When Charles Darwin first taught us how to think about evolution, he also was teaching us to think about time. By allowing natural selection to work over millions of years, what might seem like a divine miracle (the creation of a new kind of animal) became something much more grounded (though equally wondrous).

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Tue February 24, 2015
13.7: Cosmos And Culture

My Depressing Day With A Famous Climate Skeptic

Originally published on Wed February 25, 2015 4:45 pm


On Sunday, The New York Times ran a damning story about Wei-Hock "Willie" Soon, a scientist who's played an outsized role in the public debate over climate change.

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Tue February 17, 2015
13.7: Cosmos And Culture

Shock, Awe And Science

Originally published on Tue February 17, 2015 2:38 pm

Artist depiction of the rings of planet J1407b with Saturn and its rings (in the distance) shown for comparison.
Ron Miller Courtesy of Eric Mamajek

Imagine you walked outside one morning and there was a 30,000-pound cat sitting in your front yard. Imagine that, on the way to work, you walked past a mushroom the size of a house. Imagine that, in the midst of all the mundane, day-to-day things you take for granted, something utterly new — and utterly unexpected — plopped itself into your reality.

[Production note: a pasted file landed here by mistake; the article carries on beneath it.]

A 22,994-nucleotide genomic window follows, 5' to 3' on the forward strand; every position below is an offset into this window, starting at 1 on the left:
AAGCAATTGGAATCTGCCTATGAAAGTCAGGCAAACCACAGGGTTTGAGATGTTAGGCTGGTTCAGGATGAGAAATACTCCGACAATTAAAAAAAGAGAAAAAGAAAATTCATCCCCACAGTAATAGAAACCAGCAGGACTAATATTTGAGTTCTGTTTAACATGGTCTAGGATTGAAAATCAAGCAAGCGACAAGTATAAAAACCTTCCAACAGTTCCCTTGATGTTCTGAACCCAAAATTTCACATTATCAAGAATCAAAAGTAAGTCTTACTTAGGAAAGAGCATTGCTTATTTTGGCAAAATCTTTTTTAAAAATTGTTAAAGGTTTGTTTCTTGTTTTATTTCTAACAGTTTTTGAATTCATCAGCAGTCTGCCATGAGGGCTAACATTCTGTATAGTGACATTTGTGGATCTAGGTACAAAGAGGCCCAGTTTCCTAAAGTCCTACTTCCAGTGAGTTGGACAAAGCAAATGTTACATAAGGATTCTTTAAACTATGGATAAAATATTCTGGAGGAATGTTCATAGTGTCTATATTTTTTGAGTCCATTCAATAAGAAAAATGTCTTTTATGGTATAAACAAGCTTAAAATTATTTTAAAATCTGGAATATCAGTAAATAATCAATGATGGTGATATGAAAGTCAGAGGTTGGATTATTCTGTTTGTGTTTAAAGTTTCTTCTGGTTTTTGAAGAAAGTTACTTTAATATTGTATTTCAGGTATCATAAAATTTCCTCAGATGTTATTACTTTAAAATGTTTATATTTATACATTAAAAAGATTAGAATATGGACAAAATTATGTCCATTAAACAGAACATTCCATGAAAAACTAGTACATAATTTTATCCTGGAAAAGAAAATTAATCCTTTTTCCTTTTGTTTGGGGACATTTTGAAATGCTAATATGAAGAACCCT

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Tue February 10, 2015
13.7: Cosmos And Culture

The Moon Like You Have Never Seen It Before

Originally published on Tue February 10, 2015 9:58 am


There are many invisible realities that lie hidden from us. Some things happen too fast for us to see. Some things are too small to see. Some things are too far away. Some things, however, are right in front of us, but we are just in the wrong position to get a clear view.

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Tue February 3, 2015
13.7: Cosmos And Culture

Science Denialism Has Consequences

Originally published on Wed February 4, 2015 3:56 pm

A measles outbreak began at Disneyland in California and has since traveled to other parts of the country.
Jae C. Hong AP

When I was kid, there was this commercial that became a 1970s version of a meme. In it, Mother Nature is seen in a forest with a gathering of animals telling fairytales about Goldilocks eating porridge covered with sweet butter. When informed that her porridge is, in fact, slathered in Chiffon margarine and not butter, Mother Nature becomes enraged. As the sky darkens and the clouds rumble, she snarls, "It's not nice to fool Mother Nature!"

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Tue January 27, 2015
13.7: Cosmos And Culture

The Most Dangerous Ideas In Science

Originally published on Tue January 27, 2015 3:06 pm

There's a battle going on at the edge of the universe, but it's getting fought right here on Earth. With roots stretching back as far as the ancient Greeks, in the eyes of champions on either side, this fight is a contest over nothing less than the future of science. It's a conflict over the biggest cosmic questions humans can ask and the methods we use — or can use — to get answers for those questions.